In this article we will discuss about Uniform Costing in Industries:- 1. Meaning of Uniform Costing 2. Features of Uniform Costing 3. Scope 4. Need 5. Objectives 6. Fields.
- Meaning of Uniform Costing
- Features of Uniform Costing
- Scope of Uniform Costing
- Need for Uniform Costing
- Objectives of Uniform Costing
- Fields Covered by Uniform Costing System
1. Meaning of Uniform Costing:
To meet the specific requirements of different industries, different types of costing principles and practices are used. But to compare the achievements, costs, targets, profitability etc. in the same concern or different units of the same organisation or different units of the same industry, it is essential that the same set of principles and practices are adopted by all these units.
Uniform costing refers to a system of costing under which several undertakings use the same costing principles or practices.
CIMA, London Terminology defines uniform costing as “a common system using agreed concepts, principles and standard accounting practices adopted by different entities in the same industry to ensure that they all deal with accounting information in a like manner, the objective being to facilitate inter-firm comparison.”
It is neither a separate method of cost accounting like specific order costing or operation costing nor a separate technique of costing like marginal costing, standard costing but is only a particular system of costing which takes the help of both methods and techniques of costing.
The most important characteristic of uniform costing is that whatever may be the method of ascertaining cost, it is adopted uniformly in a number of undertakings in the same industry or even in different industries. This enables the member undertakings to compile the cost and accounting data on a comparable basis which ultimately may be useful and helpful to the management for taking crucial decisions.
2. Features of Uniform Costing:
Important features of uniform costing are as follows:
a. The same costing principles are applied by all member units for ascertaining cost.
b. Cost statements and reports are prepared on a uniform basis.
c. The accounting period is common for all member units.
d. All the member units adapt the same costing methods, techniques and systems for collection, ascertainment and control of cost.
3. Scope of Uniform Costing:
Amalgamation and closer working arrangements between groups of manufacturers in particular industries, and organisation for nationalization have necessitated, to a certain extent, the establishment of some degree of uniform costing by industries.
Uniform costing may be applied advantageously in an organisation having a number of branches, each of which may be a separate manufacturing unit or in a number of units in the same industry bound together through a trade association or otherwise, or industries which are similar like printing press, hotels, sugar, cement, plastic, jute, woolen textiles, cotton, gas, electricity, road transport undertakings of various states and have common operations and procedures or a firm having number of plants under same ownership and control.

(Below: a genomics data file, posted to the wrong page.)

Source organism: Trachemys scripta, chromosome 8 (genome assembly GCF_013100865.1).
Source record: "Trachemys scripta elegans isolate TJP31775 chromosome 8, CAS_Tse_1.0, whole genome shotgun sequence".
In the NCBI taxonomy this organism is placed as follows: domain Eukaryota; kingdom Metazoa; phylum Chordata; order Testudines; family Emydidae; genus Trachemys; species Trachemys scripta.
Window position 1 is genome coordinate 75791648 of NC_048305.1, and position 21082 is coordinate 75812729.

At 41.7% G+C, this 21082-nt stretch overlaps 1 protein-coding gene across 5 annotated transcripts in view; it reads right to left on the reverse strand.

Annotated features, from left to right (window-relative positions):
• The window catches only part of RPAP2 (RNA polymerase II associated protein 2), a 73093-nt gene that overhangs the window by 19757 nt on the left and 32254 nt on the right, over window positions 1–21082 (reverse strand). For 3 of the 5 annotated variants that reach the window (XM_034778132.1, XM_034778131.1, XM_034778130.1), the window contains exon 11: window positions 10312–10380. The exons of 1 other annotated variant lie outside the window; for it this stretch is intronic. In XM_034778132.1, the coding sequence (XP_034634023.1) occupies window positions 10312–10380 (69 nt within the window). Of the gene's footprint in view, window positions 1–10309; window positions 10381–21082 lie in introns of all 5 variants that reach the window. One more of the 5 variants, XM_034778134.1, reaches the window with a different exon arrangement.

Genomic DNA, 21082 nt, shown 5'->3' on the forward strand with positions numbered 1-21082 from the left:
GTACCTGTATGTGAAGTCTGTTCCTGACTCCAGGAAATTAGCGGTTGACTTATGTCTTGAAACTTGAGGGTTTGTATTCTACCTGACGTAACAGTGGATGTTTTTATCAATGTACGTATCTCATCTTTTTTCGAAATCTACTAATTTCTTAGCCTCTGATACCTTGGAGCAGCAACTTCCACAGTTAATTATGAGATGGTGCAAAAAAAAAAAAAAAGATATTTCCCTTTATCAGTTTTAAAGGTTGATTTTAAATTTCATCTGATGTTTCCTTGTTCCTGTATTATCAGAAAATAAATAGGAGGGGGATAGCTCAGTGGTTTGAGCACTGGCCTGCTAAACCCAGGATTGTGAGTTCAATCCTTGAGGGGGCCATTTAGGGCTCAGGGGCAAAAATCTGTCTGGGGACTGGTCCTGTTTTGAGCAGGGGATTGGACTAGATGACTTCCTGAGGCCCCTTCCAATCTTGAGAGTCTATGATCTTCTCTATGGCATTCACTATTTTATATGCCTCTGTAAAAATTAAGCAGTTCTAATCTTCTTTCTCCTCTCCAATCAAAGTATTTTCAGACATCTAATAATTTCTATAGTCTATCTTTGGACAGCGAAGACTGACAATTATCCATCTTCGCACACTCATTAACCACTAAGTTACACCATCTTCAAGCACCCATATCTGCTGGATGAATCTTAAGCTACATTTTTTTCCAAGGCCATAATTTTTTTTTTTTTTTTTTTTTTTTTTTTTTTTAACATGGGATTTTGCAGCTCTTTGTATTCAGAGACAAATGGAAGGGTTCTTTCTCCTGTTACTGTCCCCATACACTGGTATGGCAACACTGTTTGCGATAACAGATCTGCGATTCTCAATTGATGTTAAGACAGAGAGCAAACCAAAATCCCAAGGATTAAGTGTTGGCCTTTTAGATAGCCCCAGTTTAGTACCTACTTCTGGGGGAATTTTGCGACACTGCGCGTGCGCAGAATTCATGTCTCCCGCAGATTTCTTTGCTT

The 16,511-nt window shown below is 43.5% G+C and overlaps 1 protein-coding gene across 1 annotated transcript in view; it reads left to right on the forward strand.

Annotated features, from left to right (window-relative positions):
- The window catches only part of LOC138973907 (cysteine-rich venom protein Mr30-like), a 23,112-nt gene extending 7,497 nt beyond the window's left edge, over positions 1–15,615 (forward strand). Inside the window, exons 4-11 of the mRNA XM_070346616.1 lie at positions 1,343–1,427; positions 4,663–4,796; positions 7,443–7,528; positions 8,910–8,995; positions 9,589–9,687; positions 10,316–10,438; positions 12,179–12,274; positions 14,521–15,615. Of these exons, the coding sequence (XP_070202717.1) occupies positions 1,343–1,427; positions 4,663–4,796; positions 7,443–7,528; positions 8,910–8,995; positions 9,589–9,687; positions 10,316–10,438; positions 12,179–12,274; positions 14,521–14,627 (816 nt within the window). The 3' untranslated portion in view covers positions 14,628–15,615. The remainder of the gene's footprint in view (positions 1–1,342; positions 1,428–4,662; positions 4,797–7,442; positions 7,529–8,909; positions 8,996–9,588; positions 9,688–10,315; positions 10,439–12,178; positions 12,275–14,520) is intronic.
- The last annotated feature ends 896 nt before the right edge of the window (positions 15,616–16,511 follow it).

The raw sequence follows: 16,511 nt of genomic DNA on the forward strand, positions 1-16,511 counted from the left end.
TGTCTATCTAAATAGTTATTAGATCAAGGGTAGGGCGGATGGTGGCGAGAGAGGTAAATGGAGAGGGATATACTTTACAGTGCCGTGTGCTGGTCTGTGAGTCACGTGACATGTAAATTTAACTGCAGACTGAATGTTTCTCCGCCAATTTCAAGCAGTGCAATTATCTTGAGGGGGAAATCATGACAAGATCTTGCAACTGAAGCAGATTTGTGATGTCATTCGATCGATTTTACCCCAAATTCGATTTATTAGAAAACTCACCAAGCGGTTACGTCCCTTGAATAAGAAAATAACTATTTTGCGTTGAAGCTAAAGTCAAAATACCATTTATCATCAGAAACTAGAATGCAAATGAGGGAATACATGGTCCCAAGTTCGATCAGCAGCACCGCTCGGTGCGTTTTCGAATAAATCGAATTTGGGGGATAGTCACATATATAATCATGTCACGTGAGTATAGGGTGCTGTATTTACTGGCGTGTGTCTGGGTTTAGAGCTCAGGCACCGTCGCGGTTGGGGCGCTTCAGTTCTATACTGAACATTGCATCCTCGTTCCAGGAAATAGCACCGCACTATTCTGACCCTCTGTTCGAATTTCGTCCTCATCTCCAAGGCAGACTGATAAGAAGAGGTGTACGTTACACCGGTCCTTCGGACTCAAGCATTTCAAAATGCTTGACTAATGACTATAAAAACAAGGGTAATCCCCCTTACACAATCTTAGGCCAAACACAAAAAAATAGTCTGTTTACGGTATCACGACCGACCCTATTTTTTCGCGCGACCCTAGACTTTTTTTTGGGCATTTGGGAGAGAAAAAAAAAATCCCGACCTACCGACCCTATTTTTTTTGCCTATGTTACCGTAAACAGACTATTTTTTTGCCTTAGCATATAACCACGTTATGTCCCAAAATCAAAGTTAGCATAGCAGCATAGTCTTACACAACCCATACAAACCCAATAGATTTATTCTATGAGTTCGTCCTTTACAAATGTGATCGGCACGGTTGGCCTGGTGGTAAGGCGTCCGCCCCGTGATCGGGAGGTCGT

Thus in some organisations the head office controls the operation of uniform costing but in other organisations the different units of the same industry may be bound together by a trade association for the purpose of uniform costing. This is adopted to render competition less destructive, by ensuring that all the members know what is included in cost and how to arrive at it.
This is also connected with a standardized method of collecting figures in order to fix selling prices or a basis acceptable to those engaged in the industry. Whatever might be the circumstances and conditions prevailing in any business, the need for application of uniform costing definitely exists there.
This is done in all the organisations with the objectives like comparison of costs, achieving reduction in cost and improvement in performance, fixing uniform prices, cutting or eliminating unfair trade practices etc.
4. Need for Uniform Costing:
The need for uniform costing arises from the fact that different units use different cost procedures and principles for costing. Such differences arise because of the following points:
a. Size of Business:
The problems arising from the size of business may differ in different industries and units. The difference may be because of division of work, division of responsibility and level of expenditure.
In small concerns all the problems are handled by one person and there is no need of elaborate system of costing but in big business there is need of division of work and responsibility and the authority is given to the different levels of managers to complete their work efficiently.
b. Nature of Business:
The nature of businesses differs because of different manufacturing processes and the types of machines used. Some concerns use heavy machinery for carrying out their operations while others use labour intensive machines. Moreover, for similar operations different types of machines can be used.